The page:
September is just around the corner, which means “olde tyme” craft demonstrations, vendors, music and historic exhibitions will once again fill the premises of the Pruyn House for the annual Old Fashioned Sunday.
Rolling into its 30th year, the Friends of the Pruyn House-sponsored Old Fashion Sunday will provide a free, family-fun afternoon reflecting an early-to-mid-19th century feel on the grounds of the historic site Sunday, Sept. 8, from noon to 4 p.m. at 207 Old Niskayuna Road in Latham.
The Town of Colonie first acquired the Pruyn House, a two-story, 15-room mansion built in the 1800s for tax collector Casparus Pruyn and his family, its 5 ½ acres of land and several other buildings in 1983. It took some time to preserve the land and its foundations as an historic site, but once completed, the house and its surroundings became open to the public as a cultural and historical museum.
Ready for the town to see, the Friends of the Pruyn House held the first-ever Old Fashioned Sunday with a small art show, a few vendors and tours of the new grounds. Now, three decades later, Old Fashioned Sunday has turned into an annual community event with hundreds of attendees.
Highlighting the historic house, the majority of the vendors, craft demonstrations, music and activities will reflect the era when the house was first built and used.
“Everything is supposed to be in some relation to old times,” Friends of Pruyn House Curator Diane Morgan said.
Similarly to previous years, next month’s event will feature more than 30 vendors, selling items including wooden toys, jewelry and pocketbooks. Several different historic demonstrations will take place, including basket weaving, quilting and sheep shearing.
John Ackner, who has participated at Old Fashioned Sunday for more than five years, will be demonstrating Colonial blacksmithing.
“The blacksmith was the tool maker. During the 17th and first part of the 18th centuries, carpenters went to blacksmiths … they made iron, steel, part of tools,” Ackner said.
This year, Ackner will show how to make tools for cooking, including forks and skewers.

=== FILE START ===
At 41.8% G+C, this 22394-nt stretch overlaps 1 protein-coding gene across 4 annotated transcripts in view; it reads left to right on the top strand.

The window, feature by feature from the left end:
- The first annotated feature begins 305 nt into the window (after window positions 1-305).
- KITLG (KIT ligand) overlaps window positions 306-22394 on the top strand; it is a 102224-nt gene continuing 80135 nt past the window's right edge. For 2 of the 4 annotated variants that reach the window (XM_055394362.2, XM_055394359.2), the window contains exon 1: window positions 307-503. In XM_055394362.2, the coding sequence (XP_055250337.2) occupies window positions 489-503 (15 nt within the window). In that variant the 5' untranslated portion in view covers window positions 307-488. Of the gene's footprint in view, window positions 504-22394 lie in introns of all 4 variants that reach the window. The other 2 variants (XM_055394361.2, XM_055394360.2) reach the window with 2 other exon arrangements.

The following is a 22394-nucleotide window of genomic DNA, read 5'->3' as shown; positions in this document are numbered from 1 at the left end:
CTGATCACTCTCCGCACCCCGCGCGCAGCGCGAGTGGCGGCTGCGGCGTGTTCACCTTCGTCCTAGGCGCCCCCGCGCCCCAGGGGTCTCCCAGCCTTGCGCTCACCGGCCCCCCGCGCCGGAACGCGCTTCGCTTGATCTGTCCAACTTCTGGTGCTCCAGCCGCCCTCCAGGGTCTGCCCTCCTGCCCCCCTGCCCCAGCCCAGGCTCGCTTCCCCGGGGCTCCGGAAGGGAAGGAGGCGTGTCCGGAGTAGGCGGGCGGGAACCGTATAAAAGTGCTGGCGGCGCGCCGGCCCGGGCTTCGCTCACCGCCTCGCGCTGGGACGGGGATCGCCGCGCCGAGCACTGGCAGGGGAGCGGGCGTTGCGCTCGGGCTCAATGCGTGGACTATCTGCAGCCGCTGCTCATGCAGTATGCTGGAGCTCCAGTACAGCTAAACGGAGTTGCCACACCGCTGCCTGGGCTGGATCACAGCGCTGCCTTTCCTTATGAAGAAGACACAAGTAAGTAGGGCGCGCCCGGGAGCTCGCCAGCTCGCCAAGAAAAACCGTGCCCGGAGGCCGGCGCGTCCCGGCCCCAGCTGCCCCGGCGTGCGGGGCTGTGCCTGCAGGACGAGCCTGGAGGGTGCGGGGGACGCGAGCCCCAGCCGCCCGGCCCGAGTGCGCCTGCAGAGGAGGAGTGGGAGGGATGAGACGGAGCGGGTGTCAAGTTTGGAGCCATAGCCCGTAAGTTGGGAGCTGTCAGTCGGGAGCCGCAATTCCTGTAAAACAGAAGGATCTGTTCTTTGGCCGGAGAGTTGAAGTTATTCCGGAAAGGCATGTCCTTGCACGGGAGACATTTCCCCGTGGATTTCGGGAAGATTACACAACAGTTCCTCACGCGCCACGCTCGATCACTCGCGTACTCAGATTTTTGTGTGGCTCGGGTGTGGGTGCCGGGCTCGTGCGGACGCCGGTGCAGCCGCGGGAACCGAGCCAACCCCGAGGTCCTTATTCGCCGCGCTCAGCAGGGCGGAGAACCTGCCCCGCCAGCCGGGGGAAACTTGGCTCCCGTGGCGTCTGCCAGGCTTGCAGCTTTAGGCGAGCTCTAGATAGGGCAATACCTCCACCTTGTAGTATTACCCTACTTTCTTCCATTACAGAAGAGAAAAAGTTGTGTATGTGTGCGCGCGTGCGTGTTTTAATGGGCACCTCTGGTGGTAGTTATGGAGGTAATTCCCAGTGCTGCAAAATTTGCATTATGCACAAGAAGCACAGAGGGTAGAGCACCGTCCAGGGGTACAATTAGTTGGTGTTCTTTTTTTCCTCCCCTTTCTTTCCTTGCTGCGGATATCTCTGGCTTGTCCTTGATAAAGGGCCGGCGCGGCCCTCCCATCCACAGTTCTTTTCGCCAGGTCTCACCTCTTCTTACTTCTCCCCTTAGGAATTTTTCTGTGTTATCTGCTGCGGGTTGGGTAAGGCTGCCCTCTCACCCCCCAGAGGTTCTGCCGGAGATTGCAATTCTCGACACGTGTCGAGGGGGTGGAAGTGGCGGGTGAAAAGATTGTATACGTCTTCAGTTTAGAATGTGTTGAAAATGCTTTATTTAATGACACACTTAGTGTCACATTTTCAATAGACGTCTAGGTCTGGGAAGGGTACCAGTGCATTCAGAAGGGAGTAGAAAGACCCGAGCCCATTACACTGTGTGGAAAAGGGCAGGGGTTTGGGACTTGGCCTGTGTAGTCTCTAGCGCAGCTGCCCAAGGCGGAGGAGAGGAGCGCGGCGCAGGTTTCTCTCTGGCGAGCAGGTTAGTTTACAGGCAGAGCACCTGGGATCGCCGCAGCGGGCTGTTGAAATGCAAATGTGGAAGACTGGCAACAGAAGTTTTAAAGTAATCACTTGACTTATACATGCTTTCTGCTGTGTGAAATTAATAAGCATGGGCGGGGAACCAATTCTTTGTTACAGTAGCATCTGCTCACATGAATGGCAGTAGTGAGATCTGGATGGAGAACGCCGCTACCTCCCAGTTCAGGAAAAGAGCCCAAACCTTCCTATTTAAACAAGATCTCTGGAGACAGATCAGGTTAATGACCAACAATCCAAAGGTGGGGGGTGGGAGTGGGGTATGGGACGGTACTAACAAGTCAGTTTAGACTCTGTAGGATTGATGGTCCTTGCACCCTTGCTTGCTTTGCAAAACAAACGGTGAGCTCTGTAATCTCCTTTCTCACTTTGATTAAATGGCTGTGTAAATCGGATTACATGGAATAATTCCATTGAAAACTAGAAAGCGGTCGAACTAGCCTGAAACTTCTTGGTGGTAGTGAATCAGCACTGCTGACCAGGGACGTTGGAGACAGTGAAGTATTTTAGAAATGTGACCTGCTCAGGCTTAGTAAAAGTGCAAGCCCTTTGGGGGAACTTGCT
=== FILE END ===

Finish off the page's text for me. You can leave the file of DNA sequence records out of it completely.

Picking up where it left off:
The day will also be filled with face painting, pony rides for children and rope making. Local magician Jim Snack will perform his tricks and Beth Bomba will tell classic stories in the barn.
Three locally affiliated bands – The Colonie Town Band, The Brass and the South Colonie Friends of Music Big Band – will rotate performing throughout the day.
“Some people just plant themselves in chairs … just stay the whole afternoon listening to the bands,” Morgan said.
Those who are hungry will find plenty of options, too. Besides vendors selling cotton candy, cider donuts, popcorn, ice cream and other fall treats, the Kiwanis Club will provide hamburgers and hot dogs.
Claudia Russell, owner of Homemade Jams and Jellies, will be selling her handmade condiments with ingredients directly from the gardens at the Pruyn House. Russell, a member of the Fort Orange Garden Club, plants herbs in the gardens and uses them for her jellies, including rosemary apple, sage apple, parsley chardonnay and mint.
All of the premises’ eight other buildings, including the Buhrmaster barn and schoolhouse, will be open for exploration. Earlier this summer, the Colonie Art League taught an art class to students in the schoolhouse behind the Pruyn House; some of their artwork will also be on display during Old Fashioned Sunday.
Morgan said she’ll have some displays of Colonie history in the basement of the main house, and Colonie Town Historian Kevin Franklin will be unveiling an historic marker sign about the house.
Knowing the historical importance of the house, Franklin said Old Fashioned Sunday is a fun event for the community to experience.
“Old Fashioned Sunday brings the complex back to its roots and gives people an experience, at least at a very minimum, of what life would have been like early-to-mid-19th century,” Franklin said.
With no rain date, Morgan said she hopes for a gorgeous day, as has been the case for the past few years. If it does rain, everything will be moved into the Buhrmaster barn.
“It’s just a big community get together … (with) people you may only see once a year,” Morgan said.